I was sixteen. I was naive. I was broken. I was raped.
I cannot read.
I cannot write.
I am -what you would call -uneducated.
But just because I am uneducated, is it alright to harass me?
I did not know about the Badaun District rapes.
My husband told me about them.
He said ‘those men must be caught and hanged, only then will rape stop in this ignorant country.’
The whole situation seemed quite ironical.
You see, he had raped me one night – along with three others.
Married women don’t like me.
They think that I am the unnecessary evil in their lives.
I am -what you would call -despised.
But just because I am despised, is it alright if this hatred blinds the justice system of our country?
I loved him.
And I thought he loved me.
But then again, who knows what love is?
He told me that he would clear my debt.
He told me that we would get a new house.
He told me that we would have a child together.
He told me that we would start a new life together.
I was sixteen.
I was naïve.
I was new.
I was sold.
I was bought.
I was broken.
I was lost.
I was alone.
I was terrified.
Which girl wouldn’t love a man who told her all these things?
Which girl wouldn’t love a man who made her all these promises?
I am a sex worker.
I am a prostitute.
I am -what you would call -disfranchised.
But just because I am disfranchised, is it alright to make me die for my rights?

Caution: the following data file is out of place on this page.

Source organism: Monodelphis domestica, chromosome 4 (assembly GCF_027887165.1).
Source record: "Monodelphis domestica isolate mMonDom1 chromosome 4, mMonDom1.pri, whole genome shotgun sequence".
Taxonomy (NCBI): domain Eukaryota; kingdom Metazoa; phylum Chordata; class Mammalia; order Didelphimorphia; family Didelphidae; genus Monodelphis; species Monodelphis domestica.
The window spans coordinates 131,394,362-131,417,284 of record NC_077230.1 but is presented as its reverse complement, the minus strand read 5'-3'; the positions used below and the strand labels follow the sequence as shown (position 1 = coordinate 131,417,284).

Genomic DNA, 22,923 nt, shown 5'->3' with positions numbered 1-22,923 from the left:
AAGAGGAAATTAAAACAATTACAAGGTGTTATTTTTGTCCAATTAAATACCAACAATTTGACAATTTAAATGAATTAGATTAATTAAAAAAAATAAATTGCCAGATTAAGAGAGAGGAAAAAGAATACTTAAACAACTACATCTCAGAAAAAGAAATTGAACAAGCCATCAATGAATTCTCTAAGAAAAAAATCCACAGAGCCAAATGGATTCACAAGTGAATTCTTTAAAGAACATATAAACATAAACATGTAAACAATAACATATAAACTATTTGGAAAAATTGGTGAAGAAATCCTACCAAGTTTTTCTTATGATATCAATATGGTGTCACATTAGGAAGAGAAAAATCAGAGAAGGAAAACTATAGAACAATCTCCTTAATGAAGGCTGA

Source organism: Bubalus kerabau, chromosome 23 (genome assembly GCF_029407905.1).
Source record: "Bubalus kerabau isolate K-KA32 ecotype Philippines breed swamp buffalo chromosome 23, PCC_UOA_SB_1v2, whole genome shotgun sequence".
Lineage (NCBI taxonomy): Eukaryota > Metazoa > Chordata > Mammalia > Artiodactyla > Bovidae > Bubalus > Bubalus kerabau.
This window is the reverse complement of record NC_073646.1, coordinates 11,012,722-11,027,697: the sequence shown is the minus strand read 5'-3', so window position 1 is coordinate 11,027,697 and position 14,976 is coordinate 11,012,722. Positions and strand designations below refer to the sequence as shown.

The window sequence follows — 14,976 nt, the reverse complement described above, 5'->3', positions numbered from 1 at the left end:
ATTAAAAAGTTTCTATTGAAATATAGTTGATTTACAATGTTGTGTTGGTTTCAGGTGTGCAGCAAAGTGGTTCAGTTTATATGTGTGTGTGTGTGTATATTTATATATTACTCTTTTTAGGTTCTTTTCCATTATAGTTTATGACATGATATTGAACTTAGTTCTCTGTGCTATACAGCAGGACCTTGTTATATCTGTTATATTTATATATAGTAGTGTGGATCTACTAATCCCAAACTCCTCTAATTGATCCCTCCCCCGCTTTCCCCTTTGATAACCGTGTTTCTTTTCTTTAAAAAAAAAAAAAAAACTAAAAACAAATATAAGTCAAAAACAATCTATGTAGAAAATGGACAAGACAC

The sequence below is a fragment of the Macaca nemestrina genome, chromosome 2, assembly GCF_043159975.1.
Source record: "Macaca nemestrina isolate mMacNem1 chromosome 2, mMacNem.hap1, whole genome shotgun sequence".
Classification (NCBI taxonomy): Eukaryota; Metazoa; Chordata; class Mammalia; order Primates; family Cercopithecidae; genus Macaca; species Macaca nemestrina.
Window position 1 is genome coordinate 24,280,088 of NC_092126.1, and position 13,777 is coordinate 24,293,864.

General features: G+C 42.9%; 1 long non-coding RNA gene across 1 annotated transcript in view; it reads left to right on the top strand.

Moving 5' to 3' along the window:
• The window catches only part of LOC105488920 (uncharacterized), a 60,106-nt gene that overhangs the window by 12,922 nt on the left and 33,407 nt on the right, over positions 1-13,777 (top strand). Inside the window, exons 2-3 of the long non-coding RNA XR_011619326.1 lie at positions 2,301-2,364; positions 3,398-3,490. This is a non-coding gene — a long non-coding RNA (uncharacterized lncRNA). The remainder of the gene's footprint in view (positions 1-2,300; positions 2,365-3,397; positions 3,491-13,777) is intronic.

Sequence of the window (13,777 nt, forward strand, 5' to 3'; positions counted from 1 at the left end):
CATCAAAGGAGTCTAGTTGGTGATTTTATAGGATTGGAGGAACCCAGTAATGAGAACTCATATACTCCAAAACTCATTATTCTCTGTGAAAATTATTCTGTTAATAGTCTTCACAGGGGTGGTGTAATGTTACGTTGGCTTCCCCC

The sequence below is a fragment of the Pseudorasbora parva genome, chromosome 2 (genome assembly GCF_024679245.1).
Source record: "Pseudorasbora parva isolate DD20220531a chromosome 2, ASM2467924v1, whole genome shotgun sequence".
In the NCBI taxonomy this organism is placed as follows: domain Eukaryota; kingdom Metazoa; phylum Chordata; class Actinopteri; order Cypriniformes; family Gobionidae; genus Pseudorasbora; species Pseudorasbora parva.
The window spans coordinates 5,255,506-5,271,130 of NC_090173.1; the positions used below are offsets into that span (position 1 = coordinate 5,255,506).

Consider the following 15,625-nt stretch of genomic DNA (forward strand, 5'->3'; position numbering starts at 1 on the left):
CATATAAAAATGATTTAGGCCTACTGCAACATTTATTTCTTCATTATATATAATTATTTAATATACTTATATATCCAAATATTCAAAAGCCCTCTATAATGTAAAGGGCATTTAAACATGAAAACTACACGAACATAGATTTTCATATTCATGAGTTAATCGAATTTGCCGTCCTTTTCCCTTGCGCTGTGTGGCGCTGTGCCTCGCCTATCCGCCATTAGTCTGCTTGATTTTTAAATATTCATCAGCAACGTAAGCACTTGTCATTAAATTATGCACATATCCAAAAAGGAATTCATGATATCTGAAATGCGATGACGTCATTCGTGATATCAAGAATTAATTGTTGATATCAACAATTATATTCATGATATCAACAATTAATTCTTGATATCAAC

It was supposed to be a good night.
It was supposed to be a great night.
I was the brothel keeper’s favourite and she trusted my man.
She had given me permission to stay out till 5:00 am.
That was the first time she had let any of her girls stay out till that late.
I dressed up, I didn’t usually.
I wore a strappy blouse, a red saree and bangles.
I applied a hint of kajal and bindi.
I looked like a new bride.
He wore a blue shirt.
I had told him once that I liked the color on him.
He took me to an apartment in the outskirts of town.
‘Do you like it?’ he asked, ‘This is going to be our flat!’
My ecstasy showed when we got into bed.
But this euphoria gave way to terror when I saw three other men enter the room.
‘What are they doing here?’ I asked him.
‘Shhh,’ he said.
They raped me.
All three of them!
They raped me repeatedly, all through the night.
They raped me till my blood covered the floor.
They raped me till I begged for mercy.
They raped me till I fell unconscious.
They raped me till they thought I was dead.
I don’t remember how I got out of that place.
But I did.
I had been gang raped.
I wanted those men punished.
I wanted those men tried in court.
I wanted those men dead.
I went to the police station.
I told them what had happened to me.
I told them I wanted to lodge an FIR.
They asked me what I did.
They laughed at me when I told them.
‘You provide sex as a service, how can you be raped?’
‘I am sure you are lying, that’s what all you dirty people do.’
‘Don’t you have any shame? How can you have sex for money?’
‘I am sure they didn’t pay you enough, which is why you are here.’
‘You sex workers are there so the better girls of our society don’t get raped.’
‘Get lost, we never want to see your face again…randi.’
I am a sex worker, I am stigmatized.
I am a sex worker, I am ostracized.
I am a sex worker, I am marginalized.
But just because I am all these things, is it alright if horrific crimes are committed against me and no one is punished?
About the Author: This article is contributed by Aashna Banerjee, our Intern.